How to handle pattern matching inside enumerators

I have a situation in my Phoenix web application where I’m performing multiple INSERT statements with ecto and I would like to roll back my transaction when any of the insert statements fail and have access to the first possible Ecto.Changeset validation error.

I have something like this:

in_transaction(fn ->
  items
  |> Enum.each(fn item ->
    create_item(item)
  end)
end)

Where create_item/1 is nothing more than an ecto call to create an item via Ecto.Changeset so it will return {:ok, item} on a successful case and an error tuple for unsuccessful case and in_transaction/1 is just some boiler-plate to hide Ecto.Multi logic.

My first attempt to solve my problem was to use with statement inside Enum.each/2:

in_transaction(fn ->
  items
  |> Enum.each(fn item ->
    with {:ok, _item} <- create_item(item) do
      _item
    end
  end)
end)

However, this does not seem to have any effect. I also tried this:

in_transaction(fn ->
  items
  |> Enum.each(fn item ->
    {:ok, _item} = create_item(item)
  end)
end)

Which does throw MatchError, but is not something I would like to handle inside my in_transaction/1 function via try/rescue to get the possible %Ecto.Changeset{errors: errors}.

Is there a better way to short-circuit enumeration when something inside of the enumeration does not match or is try/rescue really the only way? It just doesn’t feel Elixir-way.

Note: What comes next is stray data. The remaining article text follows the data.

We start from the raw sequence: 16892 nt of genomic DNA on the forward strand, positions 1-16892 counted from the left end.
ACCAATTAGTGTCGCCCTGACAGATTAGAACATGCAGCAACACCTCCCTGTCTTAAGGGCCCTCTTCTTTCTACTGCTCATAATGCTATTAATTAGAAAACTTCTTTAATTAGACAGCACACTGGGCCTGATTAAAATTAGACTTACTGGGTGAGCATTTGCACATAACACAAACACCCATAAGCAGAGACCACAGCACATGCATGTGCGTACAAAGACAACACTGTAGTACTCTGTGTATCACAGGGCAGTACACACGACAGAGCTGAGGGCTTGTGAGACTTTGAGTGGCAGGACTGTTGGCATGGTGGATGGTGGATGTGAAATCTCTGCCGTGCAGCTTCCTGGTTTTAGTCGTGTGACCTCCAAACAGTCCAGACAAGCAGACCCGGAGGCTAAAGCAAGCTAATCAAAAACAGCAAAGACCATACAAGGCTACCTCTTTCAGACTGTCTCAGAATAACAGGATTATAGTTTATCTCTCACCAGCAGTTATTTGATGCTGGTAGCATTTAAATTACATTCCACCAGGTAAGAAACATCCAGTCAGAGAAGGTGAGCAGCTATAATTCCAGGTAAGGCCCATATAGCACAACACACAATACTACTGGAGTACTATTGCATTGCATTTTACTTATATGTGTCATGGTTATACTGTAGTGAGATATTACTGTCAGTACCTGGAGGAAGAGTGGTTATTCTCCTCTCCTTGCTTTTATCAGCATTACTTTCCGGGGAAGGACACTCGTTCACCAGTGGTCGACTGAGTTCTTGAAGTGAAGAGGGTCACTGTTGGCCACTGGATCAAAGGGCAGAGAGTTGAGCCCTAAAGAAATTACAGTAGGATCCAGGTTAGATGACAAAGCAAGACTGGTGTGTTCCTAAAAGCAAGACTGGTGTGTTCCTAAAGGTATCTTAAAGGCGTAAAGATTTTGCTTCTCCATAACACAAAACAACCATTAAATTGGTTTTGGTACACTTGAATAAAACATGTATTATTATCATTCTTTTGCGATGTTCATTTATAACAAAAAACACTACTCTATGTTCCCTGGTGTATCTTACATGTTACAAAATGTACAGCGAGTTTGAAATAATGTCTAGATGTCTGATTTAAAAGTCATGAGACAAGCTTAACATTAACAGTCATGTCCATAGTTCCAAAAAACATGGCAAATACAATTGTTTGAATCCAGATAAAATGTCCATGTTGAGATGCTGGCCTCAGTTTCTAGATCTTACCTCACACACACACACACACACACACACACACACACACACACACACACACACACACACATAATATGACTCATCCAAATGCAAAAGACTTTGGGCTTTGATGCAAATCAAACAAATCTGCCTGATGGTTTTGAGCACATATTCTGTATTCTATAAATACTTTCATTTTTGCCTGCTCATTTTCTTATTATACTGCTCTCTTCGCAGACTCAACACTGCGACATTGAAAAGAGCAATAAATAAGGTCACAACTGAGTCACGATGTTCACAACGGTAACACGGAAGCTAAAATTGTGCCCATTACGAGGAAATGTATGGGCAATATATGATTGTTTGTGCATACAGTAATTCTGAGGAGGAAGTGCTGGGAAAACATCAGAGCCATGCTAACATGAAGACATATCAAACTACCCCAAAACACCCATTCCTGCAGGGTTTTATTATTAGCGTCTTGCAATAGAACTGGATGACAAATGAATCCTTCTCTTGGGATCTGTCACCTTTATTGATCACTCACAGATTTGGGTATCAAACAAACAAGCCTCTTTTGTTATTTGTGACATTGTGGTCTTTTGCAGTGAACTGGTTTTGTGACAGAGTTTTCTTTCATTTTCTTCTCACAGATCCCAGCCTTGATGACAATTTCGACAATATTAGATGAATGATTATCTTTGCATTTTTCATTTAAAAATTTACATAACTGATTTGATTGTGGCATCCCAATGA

@jarmo I suppose we have Ecto.Multi for the use case that you’ve mentioned.

https://hexdocs.pm/ecto/Ecto.Multi.html

It will rollback if one of the transaction fails.

Feels like Ecto.Multi.insert_all/5 is what you need.

Thank you for your replies so far. I’m afraid these do not help me here since my question was more generic to Elixir and I just brought Ecto into game to add more context, but it is not (hopefully) a strict requirement in here.

My question is - how is pattern matching done inside Enum functions properly as to not traverse all elements in the list and get back the first non-matching pattern as a result or :ok or something similar when all was fine within all iterations?

Are you looking for something like this? Enum — Elixir v1.14.2

Not sure what you need but looking at your example you’d probably want to collect the results of each insert and then Enum.map or Enum.filter on them.

Ecto-newbie here.

So with Enum.filter or map, you could then check if any of the inserts failed and rollback if it’s all still inside a transaction?

Absolutely not.

For that you use Ecto.Multi which is amazingly well documented.

We here are kind of trying to generalize a non-Ecto solution because OP said they used Ecto only as an example and needed to get familiar with some Elixir patterns (in terms of collections e.g. lists).

Though I believe that he can now see how an example that’s not picked well can confuse future readers. :confused:

1 Like

Is this a misunderstanding of Enum.each vs. Enum.map? Enum.each always returns :ok

It seems that all of this got quite complex really fast due to my obscure example.

I’m trying to make it as specific as possible.

in_transaction/1 is defined in MyApp.Repo:

defmodule MyApp.Repo do
  use Ecto.Repo,
      otp_app: :my_app,